Overall, I found this book to offer a great amount of material for reflection, both in connection with the study of Nietzsche’s work, and in the general philosophy of the religious traditions at issue. The impressive variety of the contents should assure readers with corresponding interests that at least a couple of pieces will amount to highly informative reads.

Nietzsche

Hermetic Library Fellow T Polyphilus reviews Nietzsche by Lou Salomé, translated and edited by Siegfried Mandel.

Salomé Mandel Nietzsche

This book is principally a 1988 translation of Lou Salome’s Friedrich Nietzsche in seinen Werken (“Friedrich Nietzsche in His Works,” 1894). The original text is one of the earliest pieces of scholarship on Nietzsche, but is curiously hybridized with elements of memoir, since Salome was a personal student of Nietzsche’s during his late “formerly professor, and now a wandering fugitive” phase of work. This circumstance, amplified by Nietzsche’s affection for her (he proposed a marriage which she declined) entitles her to a certain privileged perspective on the ideas of a thinker whose paradoxical core involved a vigorous interplay of the objective and the idiosyncratic. “Unforgettable for me are those hours in which he first confided to me his secret, whose inevitable fulfillment and validation he anticipated with shudders.” (130)

Salome identifies “the conflict between the need for God and the compulsive need to deny God” as the cornerstone of Nietzsche’s struggle, which made him into a “sacrificial animal,” the remains of which were then “a dual figure–half-sick and suffering; half-saved, a laughing and superior human.” (89) In all of this, however, she surprisingly takes him to have missed his destiny rather than realized it. Writing of the break with Wagner and Nietzsche’s academic resignation, she remarks, “One cannot escape the feeling that the greatness reserved for him passed him by.” (56)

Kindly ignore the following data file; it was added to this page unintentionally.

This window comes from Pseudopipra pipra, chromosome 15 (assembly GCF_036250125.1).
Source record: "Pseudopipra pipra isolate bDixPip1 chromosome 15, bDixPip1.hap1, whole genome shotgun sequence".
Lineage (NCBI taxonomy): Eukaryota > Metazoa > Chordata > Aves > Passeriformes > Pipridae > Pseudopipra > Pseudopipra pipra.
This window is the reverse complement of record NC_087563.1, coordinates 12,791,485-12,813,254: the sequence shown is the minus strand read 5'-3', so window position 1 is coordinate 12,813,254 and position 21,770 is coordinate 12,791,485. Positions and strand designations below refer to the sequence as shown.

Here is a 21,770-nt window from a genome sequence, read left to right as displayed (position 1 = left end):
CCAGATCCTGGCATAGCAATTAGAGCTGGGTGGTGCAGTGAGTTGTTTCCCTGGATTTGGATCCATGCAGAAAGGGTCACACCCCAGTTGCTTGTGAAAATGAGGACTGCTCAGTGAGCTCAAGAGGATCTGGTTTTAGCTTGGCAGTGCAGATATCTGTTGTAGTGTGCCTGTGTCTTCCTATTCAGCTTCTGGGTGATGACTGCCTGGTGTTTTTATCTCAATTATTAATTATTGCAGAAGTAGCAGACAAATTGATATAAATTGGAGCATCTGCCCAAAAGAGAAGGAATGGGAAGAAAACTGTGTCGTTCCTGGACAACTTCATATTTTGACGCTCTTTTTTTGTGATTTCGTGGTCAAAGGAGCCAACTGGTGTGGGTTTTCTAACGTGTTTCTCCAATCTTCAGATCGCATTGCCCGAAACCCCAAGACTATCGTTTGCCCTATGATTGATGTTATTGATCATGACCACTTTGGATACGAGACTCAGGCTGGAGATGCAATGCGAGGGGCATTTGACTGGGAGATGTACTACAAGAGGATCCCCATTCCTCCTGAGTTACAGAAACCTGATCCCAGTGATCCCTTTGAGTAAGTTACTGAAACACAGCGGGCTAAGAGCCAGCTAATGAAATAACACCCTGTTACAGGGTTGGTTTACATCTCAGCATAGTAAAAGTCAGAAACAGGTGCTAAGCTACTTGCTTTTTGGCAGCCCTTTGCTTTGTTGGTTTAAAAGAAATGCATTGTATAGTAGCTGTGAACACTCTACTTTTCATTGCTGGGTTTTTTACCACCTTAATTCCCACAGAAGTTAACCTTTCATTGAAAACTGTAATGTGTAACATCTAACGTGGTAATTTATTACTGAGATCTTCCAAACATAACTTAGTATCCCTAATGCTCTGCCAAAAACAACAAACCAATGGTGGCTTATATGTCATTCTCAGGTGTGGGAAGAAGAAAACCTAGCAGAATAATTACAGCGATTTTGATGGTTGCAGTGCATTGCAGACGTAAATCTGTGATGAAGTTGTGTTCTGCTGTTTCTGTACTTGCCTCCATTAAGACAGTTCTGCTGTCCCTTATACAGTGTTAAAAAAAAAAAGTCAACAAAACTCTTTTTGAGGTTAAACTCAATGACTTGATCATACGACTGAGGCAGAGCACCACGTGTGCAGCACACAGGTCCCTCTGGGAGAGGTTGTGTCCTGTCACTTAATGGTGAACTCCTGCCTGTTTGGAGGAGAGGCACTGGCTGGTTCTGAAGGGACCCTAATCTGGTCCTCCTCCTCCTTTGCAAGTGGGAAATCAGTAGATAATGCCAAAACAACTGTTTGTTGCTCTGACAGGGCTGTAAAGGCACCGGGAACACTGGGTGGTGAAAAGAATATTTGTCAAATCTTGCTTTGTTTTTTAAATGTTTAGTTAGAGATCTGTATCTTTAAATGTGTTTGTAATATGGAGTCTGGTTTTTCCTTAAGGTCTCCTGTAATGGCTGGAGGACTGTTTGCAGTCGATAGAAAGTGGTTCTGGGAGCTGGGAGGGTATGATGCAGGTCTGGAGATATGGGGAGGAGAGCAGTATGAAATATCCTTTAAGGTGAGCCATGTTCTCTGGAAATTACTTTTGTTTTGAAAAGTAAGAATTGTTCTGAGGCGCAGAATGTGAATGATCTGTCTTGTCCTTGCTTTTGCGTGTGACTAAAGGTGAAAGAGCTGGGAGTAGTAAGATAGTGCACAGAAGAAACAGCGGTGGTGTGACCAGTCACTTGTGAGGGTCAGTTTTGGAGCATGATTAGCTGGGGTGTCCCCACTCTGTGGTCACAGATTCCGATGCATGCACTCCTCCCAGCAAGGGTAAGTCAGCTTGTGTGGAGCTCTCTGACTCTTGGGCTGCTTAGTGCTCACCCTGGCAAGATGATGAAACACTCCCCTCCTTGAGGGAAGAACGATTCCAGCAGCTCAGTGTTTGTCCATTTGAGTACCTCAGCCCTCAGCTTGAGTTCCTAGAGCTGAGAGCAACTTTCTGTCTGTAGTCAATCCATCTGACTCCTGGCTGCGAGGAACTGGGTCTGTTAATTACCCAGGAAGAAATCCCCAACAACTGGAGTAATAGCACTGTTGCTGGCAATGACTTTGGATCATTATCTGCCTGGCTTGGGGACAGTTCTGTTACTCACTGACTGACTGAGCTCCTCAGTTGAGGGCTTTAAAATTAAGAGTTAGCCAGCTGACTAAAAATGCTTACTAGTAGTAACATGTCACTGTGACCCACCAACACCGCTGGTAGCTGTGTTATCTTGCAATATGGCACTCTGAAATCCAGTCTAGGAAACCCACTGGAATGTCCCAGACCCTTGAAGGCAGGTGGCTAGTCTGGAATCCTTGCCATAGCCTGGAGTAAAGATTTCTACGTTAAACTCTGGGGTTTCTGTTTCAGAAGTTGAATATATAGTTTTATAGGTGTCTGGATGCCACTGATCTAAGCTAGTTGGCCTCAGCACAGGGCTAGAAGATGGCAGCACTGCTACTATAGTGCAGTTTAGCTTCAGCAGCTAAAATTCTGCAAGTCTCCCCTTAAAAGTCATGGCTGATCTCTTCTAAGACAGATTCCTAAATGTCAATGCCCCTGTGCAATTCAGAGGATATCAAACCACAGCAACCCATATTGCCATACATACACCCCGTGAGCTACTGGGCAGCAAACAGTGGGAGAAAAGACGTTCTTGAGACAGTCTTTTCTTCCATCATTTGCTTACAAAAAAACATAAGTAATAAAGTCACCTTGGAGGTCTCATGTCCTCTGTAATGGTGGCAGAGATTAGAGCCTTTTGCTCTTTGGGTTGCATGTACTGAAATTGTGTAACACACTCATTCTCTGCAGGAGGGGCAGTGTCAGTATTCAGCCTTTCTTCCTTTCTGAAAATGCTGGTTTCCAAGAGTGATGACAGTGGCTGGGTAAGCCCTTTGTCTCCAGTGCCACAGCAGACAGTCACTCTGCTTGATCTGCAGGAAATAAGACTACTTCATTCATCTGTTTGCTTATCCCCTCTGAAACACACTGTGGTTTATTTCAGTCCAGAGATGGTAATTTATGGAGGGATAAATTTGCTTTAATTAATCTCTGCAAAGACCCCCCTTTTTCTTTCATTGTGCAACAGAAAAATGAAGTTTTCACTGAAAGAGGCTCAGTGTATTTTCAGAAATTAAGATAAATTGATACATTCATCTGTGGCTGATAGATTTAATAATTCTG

Translator Siegfried Mandel provides a lengthy introduction, focused on a late-20th-century appreciation of Nietzsche’s biography, both prior to and during his association with Salome. In particular, Mandel takes some pains to arrive at conclusions about Nietzsche’s sexual identity and experiences. Mandel also repudiates the allegations that Nietzsche was syphilitic, and works to dissociate the actual man from the rumors that helped to inspire Thomas Mann’s Doktor Faustus. (xli)

The translation leaves out many of Salome’s original annotations, a considerable portion of which consisted solely of extensive quotes from Nietzsche’s published works. But Mandel also reinserts [in brackets] some omitted language in correspondence reproduced within Salome’s text. Mandel’s own endnotes are largely explanatory, and imply that he is addressing himself to a readership with little prior familiarity with Nietzsche. Indeed, as a basic introduction to Nietzsche’s thought, the book is serviceable, although its peculiar perspective and unique judgments also give it great interest to those who have already studied Nietzsche at length.